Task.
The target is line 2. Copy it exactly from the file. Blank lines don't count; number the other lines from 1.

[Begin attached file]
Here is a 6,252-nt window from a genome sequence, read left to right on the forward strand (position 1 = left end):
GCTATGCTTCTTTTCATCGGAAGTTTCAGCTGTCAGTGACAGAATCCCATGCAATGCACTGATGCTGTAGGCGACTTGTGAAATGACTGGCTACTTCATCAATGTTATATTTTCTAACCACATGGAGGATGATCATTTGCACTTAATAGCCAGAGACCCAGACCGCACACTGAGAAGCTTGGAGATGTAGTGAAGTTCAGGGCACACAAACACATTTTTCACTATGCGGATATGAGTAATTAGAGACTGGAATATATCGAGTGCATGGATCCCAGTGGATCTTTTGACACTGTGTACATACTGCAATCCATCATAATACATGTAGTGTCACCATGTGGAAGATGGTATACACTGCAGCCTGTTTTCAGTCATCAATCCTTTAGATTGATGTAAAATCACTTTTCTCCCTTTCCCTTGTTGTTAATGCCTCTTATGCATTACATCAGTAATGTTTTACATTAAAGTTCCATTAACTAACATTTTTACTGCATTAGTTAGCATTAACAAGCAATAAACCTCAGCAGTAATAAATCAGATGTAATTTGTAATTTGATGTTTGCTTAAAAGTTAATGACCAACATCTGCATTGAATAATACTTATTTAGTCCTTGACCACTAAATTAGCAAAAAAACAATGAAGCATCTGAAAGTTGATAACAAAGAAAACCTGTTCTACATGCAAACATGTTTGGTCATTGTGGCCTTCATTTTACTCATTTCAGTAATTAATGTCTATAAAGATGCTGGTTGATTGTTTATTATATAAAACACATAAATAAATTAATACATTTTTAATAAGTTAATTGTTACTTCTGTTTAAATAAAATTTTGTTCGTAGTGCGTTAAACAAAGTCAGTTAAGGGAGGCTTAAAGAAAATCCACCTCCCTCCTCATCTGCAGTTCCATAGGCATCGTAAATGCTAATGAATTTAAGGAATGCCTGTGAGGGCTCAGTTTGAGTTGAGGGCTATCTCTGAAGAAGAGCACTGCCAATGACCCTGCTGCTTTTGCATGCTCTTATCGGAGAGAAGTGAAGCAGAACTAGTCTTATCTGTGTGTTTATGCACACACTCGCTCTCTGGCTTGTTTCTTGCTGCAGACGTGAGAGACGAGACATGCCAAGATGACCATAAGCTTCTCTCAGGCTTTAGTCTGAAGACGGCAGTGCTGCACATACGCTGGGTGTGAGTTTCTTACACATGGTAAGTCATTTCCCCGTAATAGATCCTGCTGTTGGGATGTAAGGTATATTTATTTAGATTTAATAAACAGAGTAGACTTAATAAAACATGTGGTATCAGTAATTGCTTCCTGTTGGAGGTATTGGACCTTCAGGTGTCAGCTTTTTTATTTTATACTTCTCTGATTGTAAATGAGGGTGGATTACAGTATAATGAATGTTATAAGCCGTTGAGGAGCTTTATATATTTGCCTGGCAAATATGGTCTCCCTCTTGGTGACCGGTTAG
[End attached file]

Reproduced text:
GCTATGCTTCTTTTCATCGGAAGTTTCAGCTGTCAGTGACAGAATCCCATGCAATGCACTGATGCTGTAGGCGACTTGTGAAATGACTGGCTACTTCATCAATGTTATATTTTCTAACCACATGGAGGATGATCATTTGCACTTAATAGCCAGAGACCCAGACCGCACACTGAGAAGCTTGGAGATGTAGTGAAGTTCAGGGCACACAAACACATTTTTCACTATGCGGATATGAGTAATTAGAGACTGGAATATATCGAGTGCATGGATCCCAGTGGATCTTTTGACACTGTGTACATACTGCAATCCATCATAATACATGTAGTGTCACCATGTGGAAGATGGTATACACTGCAGCCTGTTTTCAGTCATCAATCCTTTAGATTGATGTAAAATCACTTTTCTCCCTTTCCCTTGTTGTTAATGCCTCTTATGCATTACATCAGTAATGTTTTACATTAAAGTTCCATTAACTAACATTTTTACTGCATTAGTTAGCATTAACAAGCAATAAACCTCAGCAGTAATAAATCAGATGTAATTTGTAATTTGATGTTTGCTTAAAAGTTAATGACCAACATCTGCATTGAATAATACTTATTTAGTCCTTGACCACTAAATTAGCAAAAAAACAATGAAGCATCTGAAAGTTGATAACAAAGAAAACCTGTTCTACATGCAAACATGTTTGGTCATTGTGGCCTTCATTTTACTCATTTCAGTAATTAATGTCTATAAAGATGCTGGTTGATTGTTTATTATATAAAACACATAAATAAATTAATACATTTTTAATAAGTTAATTGTTACTTCTGTTTAAATAAAATTTTGTTCGTAGTGCGTTAAACAAAGTCAGTTAAGGGAGGCTTAAAGAAAATCCACCTCCCTCCTCATCTGCAGTTCCATAGGCATCGTAAATGCTAATGAATTTAAGGAATGCCTGTGAGGGCTCAGTTTGAGTTGAGGGCTATCTCTGAAGAAGAGCACTGCCAATGACCCTGCTGCTTTTGCATGCTCTTATCGGAGAGAAGTGAAGCAGAACTAGTCTTATCTGTGTGTTTATGCACACACTCGCTCTCTGGCTTGTTTCTTGCTGCAGACGTGAGAGACGAGACATGCCAAGATGACCATAAGCTTCTCTCAGGCTTTAGTCTGAAGACGGCAGTGCTGCACATACGCTGGGTGTGAGTTTCTTACACATGGTAAGTCATTTCCCCGTAATAGATCCTGCTGTTGGGATGTAAGGTATATTTATTTAGATTTAATAAACAGAGTAGACTTAATAAAACATGTGGTATCAGTAATTGCTTCCTGTTGGAGGTATTGGACCTTCAGGTGTCAGCTTTTTTATTTTATACTTCTCTGATTGTAAATGAGGGTGGATTACAGTATAATGAATGTTATAAGCCGTTGAGGAGCTTTATATATTTGCCTGGCAAATATGGTCTCCCTCTTGGTGACCGGTTAG